A Conclusion on Action

Let it be known. One does not see action. One interprets physical changing events as actions. To interpret as action requires the bringing to bear on those physical changing events the elements which must always be found in any action: ends, means, values, preferences, choice, time, cost, loss, profit. The attempt to invalidate such a […]

3.9.2, On Cost of action as allocated means

Once choice is made action cannot commence without means. We have already examined means as an apriori condition of action. It comes in the form of stored energy or capital. There cannot be action without means. The body and its available energy, the savings account and its money, the character and its virtue, the mind […]

3.9.1, On Costs of action as lost opportunity

The apriori of action is what makes possible the analysis of action in experience and in particular. If I want to understand any particular action it must be from an understanding of the elements of action. Ever action presupposes ends, means, values, preferences, choice, time, and now we come to costs. Cost is almost necessarily […]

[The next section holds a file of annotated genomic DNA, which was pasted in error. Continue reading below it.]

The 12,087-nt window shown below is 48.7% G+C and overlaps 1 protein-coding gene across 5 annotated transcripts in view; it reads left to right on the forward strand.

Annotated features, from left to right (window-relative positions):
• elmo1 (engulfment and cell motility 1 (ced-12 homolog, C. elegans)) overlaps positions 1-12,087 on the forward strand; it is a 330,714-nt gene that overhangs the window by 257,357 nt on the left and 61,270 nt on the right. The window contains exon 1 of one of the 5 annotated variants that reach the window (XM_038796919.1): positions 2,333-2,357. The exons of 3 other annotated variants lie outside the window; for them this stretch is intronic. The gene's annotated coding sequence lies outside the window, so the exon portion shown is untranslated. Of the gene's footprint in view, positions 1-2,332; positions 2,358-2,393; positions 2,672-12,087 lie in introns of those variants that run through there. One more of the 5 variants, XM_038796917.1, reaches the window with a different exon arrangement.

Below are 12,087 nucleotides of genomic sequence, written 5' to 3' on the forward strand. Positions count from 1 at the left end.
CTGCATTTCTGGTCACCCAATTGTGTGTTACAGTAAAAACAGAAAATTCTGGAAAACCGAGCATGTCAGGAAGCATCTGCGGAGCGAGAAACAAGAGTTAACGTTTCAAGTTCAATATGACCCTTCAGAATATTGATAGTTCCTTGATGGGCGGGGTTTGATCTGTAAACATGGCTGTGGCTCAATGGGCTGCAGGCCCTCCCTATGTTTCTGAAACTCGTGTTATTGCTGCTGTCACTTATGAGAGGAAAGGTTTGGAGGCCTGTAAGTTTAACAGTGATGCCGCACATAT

3.8.2, Indeterminateness of Time

That which is presupposed by action is hard to get at when conceived in its generality which has to be the case in order to conceive it apriori. To meditate on ends or means without meditating on anything in particular in either category is simply to meditate on the necessary structured pregnancy of the concept […]

3.8.1, Time and Action

Action is so pregnant. I write, think, sit, reflect, way, type, scan, focus, marshall, ignore, embrace. I act. Action is not possible to understand without ends, means, values, preferences, choice. Now we add time. Action is always in time. As usual I make an effort to avoid metaphysics (Presentism vs. Eternalism about time) and focus […]

3.6, Preference and action

We are looking at the apriori elements of action. So far we have examined ends, means, and value. We still have preference, choice, time, cost, loss, profit. Today, preference. Preference is the element necessary because of the bountiful insecurity of ends and means. Let us note the bounty. Even he who is homeless may pursue […]

3.5.2, Value, desire and passion

The philosophical tradition I am familiar with divides the agent into thinker and will-er. This division is in some sense unreal. The thinker is, in reality, unthinkable without will. But in other senses it, like any other distinction, allows for some nuance in analysis and so is conceptually worth while. There is no doubt that […]